Incorrect labels in training data occur when human annotators make mistakes or when the data is generated via weak or distant supervision. It has been shown that complex noise-handling techniques - by modeling, cleaning or filtering the noisy instances - are required to prevent models from fitting this label noise. However, we show in this work that, for text classification tasks with modern NLP models like BERT, over a variety of noise types, existing noise-handling methods do not always improve its performance, and may even deteriorate it, suggesting the need for further investigation. We also back our observations with a comprehensive analysis.
Figures of speech, such as metaphor and irony, are ubiquitous in literature works and colloquial conversations. This poses great challenge for natural language understanding since figures of speech usually deviate from their ostensible meanings to express deeper semantic implications. Previous research lays emphasis on the literary aspect of figures and seldom provide a comprehensive exploration from a view of computational linguistics. In this paper, we first propose the concept of figurative unit, which is the carrier of a figure. Then we select 12 types of figures commonly used in Chinese, and build a Chinese corpus for Contextualized Figure Recognition (ConFiguRe). Different from previous token-level or sentence-level counterparts, ConFiguRe aims at extracting a figurative unit from discourse-level context, and classifying the figurative unit into the right figure type. On ConFiguRe, three tasks, i.e., figure extraction, figure type classification and figure recognition, are designed and the state-of-the-art techniques are utilized to implement the benchmarks. We conduct thorough experiments and show that all three tasks are challenging for existing models, thus requiring further research. Our dataset and code are publicly available at https://github.com/pku-tangent/ConFiguRe.
For many new application domains for data-to-text generation, the main obstacle in training neural models consists of a lack of training data. While usually large numbers of instances are available on the data side, often only very few text samples are available. To address this problem, we here propose a novel few-shot approach for this setting. Our approach automatically augments the data available for training by (i) generating new text samples based on replacing specific values by alternative ones from the same category, (ii) generating new text samples based on GPT-2, and (iii) proposing an automatic method for pairing the new text samples with data samples. As the text augmentation can introduce noise to the training data, we use cycle consistency as an objective, in order to make sure that a given data sample can be correctly reconstructed after having been formulated as text (and that text samples can be reconstructed from data). On both the E2E and WebNLG benchmarks, we show that this weakly supervised training paradigm is able to outperform fully supervised sequence-to-sequence models with less than 10% of the training set. By utilizing all annotated data, our model can boost the performance of a standard sequence-to-sequence model by over 5 BLEU points, establishing a new state-of-the-art on both datasets.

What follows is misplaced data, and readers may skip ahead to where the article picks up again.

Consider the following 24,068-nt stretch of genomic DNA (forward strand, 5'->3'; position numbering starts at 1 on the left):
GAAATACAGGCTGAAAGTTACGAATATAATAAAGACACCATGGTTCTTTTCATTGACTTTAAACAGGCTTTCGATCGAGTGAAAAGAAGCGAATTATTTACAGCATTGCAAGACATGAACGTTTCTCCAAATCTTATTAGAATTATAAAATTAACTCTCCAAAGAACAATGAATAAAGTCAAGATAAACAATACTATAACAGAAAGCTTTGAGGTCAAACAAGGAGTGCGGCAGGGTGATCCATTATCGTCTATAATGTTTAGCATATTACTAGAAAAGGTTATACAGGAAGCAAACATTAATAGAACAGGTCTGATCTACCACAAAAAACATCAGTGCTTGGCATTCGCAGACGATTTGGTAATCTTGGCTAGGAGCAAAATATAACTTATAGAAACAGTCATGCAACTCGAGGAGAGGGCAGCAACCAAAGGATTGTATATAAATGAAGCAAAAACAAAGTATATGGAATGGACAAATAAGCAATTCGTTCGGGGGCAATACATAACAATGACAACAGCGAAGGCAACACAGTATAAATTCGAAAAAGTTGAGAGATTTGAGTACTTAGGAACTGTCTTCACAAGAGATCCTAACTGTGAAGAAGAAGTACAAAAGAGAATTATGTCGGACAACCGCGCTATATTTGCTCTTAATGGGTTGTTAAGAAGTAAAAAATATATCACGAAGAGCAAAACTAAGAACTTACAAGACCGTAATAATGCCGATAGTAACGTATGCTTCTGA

Multilingual transformer models like mBERT and XLM-RoBERTa have obtained great improvements for many NLP tasks on a variety of languages. However, recent works also showed that results from high-resource languages could not be easily transferred to realistic, low-resource scenarios. In this work, we study trends in performance for different amounts of available resources for the three African languages Hausa, isiXhosa and on both NER and topic classification. We show that in combination with transfer learning or distant supervision, these models can achieve with as little as 10 or 100 labeled sentences the same performance as baselines with much more supervised training data. However, we also find settings where this does not hold. Our discussions and additional experiments on assumptions such as time and hardware restrictions highlight challenges and opportunities in low-resource learning.